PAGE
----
Thursday, April 03, 2008

Command Line Bookmarks

I wish I'd known about this tool years ago. Today I discovered a little utility called cdargs. Basically it lets you browse your directory tree very quickly, and allows you to create bookmarks to your most often used directories.

The bookmarks are stored at ~.cdargs in a simple format that's easily edited whenever you want to modify them, but I'm getting ahead of myself now...

cdargs has a directory browsing tool which is invoked by the cv command. In this tool, you can use arrow keys, Vim bindings, or even Emac bindings to navigate. Pressing a on a directory in the browser adds it as a bookmark, and pressing Enter opens it back in the shell. To see more of the available commands, press H or ? in the browser.

Outside, back in the shell, you can copy files and move files to your bookmarked directories using the cpb and mvb commands respectively. For example, cpb foo bar will move the file called foo from the current directory to the directory that I have bookmarked as bar. You guessed it, cdb bar would change you to the directory bookmarked by bar as well.

This tool has several more features as well, but I'll leave those up to you to discover. The man page is a good read, and I don't want to take all the fun away from you :). The only problem I can see with this tool is that it may be difficult getting used to the different commands. Typically the commands they replace or supplement are used quite quickly. By the time I stop to recall the applicable cdargs command I've waited too long. If I can get past that, there's no doubt I'll get some good use out of this one.

Saturday, March 15, 2008

Change the Solaris Shell to Bash

For those of us that are stuck working in Solaris environments with either csh or ksh as the default shell, there is hope. Some of these environments have the chsh command to change shells, but for those that don't, here is how to change your shell to bash. First of all, make sure it is available on your system. It's typically found in /bin/bash. If it's there, you can edit your ~/.profile to make it run the new shell when you login.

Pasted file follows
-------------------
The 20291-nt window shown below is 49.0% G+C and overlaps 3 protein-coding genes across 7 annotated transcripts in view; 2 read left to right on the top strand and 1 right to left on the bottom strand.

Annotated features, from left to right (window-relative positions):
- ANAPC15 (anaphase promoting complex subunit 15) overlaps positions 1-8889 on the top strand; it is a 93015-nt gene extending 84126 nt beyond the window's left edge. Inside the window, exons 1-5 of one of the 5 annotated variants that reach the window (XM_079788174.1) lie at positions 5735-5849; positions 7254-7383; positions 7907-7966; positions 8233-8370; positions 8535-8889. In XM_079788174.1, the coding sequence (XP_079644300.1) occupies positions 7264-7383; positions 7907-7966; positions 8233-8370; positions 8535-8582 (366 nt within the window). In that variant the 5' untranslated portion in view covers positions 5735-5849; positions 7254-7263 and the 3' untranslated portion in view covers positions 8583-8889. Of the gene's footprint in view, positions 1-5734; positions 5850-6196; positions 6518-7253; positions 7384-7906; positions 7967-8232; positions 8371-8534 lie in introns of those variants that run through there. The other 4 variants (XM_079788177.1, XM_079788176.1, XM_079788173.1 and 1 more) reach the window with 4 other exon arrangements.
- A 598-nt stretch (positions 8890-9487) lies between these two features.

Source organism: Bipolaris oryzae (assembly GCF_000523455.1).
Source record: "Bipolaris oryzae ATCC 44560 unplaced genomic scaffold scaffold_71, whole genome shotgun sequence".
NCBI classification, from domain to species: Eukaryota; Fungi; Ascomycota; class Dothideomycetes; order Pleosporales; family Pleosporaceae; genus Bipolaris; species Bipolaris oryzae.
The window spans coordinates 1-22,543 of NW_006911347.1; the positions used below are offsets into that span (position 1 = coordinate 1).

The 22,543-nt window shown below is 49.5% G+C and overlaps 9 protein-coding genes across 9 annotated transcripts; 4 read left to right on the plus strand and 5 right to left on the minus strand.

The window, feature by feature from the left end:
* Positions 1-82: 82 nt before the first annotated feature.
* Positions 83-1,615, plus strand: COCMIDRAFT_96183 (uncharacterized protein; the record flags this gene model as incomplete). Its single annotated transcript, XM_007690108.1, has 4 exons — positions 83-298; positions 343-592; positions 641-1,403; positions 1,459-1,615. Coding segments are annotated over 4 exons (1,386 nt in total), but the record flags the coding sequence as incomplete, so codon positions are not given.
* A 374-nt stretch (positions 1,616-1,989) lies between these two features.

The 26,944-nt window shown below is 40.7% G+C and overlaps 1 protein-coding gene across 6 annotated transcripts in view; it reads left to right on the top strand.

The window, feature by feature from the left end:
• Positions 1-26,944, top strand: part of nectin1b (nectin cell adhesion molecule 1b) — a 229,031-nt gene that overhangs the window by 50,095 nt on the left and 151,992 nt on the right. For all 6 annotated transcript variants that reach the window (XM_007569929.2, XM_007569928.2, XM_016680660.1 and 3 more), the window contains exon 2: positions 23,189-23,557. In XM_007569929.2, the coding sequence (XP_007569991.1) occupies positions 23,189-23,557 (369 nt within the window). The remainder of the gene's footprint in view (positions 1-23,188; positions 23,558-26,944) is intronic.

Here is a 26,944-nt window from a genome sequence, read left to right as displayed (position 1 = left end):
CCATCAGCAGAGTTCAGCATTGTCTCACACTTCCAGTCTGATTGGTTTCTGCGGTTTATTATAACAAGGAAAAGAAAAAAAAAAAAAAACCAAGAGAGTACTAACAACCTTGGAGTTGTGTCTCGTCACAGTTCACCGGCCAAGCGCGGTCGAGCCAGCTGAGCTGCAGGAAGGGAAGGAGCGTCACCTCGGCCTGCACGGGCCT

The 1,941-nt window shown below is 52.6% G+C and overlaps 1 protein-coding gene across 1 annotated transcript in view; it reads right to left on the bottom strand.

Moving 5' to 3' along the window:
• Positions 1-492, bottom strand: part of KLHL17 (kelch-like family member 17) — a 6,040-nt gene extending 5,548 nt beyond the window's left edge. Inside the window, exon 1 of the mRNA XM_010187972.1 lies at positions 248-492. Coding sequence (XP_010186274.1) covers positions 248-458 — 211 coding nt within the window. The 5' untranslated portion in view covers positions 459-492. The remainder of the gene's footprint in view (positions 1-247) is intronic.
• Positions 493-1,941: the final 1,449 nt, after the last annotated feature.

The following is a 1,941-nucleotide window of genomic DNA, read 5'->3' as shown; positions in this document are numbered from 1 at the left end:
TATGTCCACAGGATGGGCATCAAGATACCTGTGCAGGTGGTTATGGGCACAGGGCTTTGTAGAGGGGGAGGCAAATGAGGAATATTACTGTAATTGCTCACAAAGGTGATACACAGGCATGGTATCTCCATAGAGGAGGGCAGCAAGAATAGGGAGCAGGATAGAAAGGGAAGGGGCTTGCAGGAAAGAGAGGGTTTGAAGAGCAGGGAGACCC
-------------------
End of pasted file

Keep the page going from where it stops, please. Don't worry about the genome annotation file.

IMPORTANT: Before doing this, open two separate shells. Keeping one open and unaltered is a good way to recover if something goes wrong in this process. If you break something and can't log in, you may piss off your system admin when you have to call him to fix it for you. Leave one of these open shells alone during this process.

In one of your open shells, add the following two lines to the bottom of your ~/.profile.

export SHELL=/bin/bash
exec $SHELL

You can now log out of that shell and back in again to see if it worked. If so, all went well and you can close the other shell. If not, use your "safety" shell to repair your ~/.profile so that you can log in again.

Sunday, February 24, 2008

Google Makes Me Stupid

Does anyone else find that sometimes their first response to a problem is to search Google? I just had the good ol' 500 Internal Server Error in an Apache request and immediately I searched Google for assistance. Given that the web server in question was my own, the reasonable person would first check the server error.log, but I'm apparently not that guy. In my defence, it didn't take long for me to remember this, but still, Google was my initial reaction.

A quick check of said log file suggested an .htaccess issue, and now all is well. Perhaps we're (I'm?) becoming too dependant on our search engine overlords...

Vim and Perforce

My employer has used Perforce as a VCS for several years now. Perforce itself maintains integration plugins for Eclipse, but of course not for editors like Vim so it's up to the community to do so. Lucky for me, extremely capable Vim scripters like Hari Krishna Dara also use Perforce from time to time :). This is the same author who brought us the genutils.vim plugin as well as many other powerful scripts as his vim profile lists. Among these is a fantastic perforce script set that I downloaded to try about a week ago. It was more than I'd hoped for.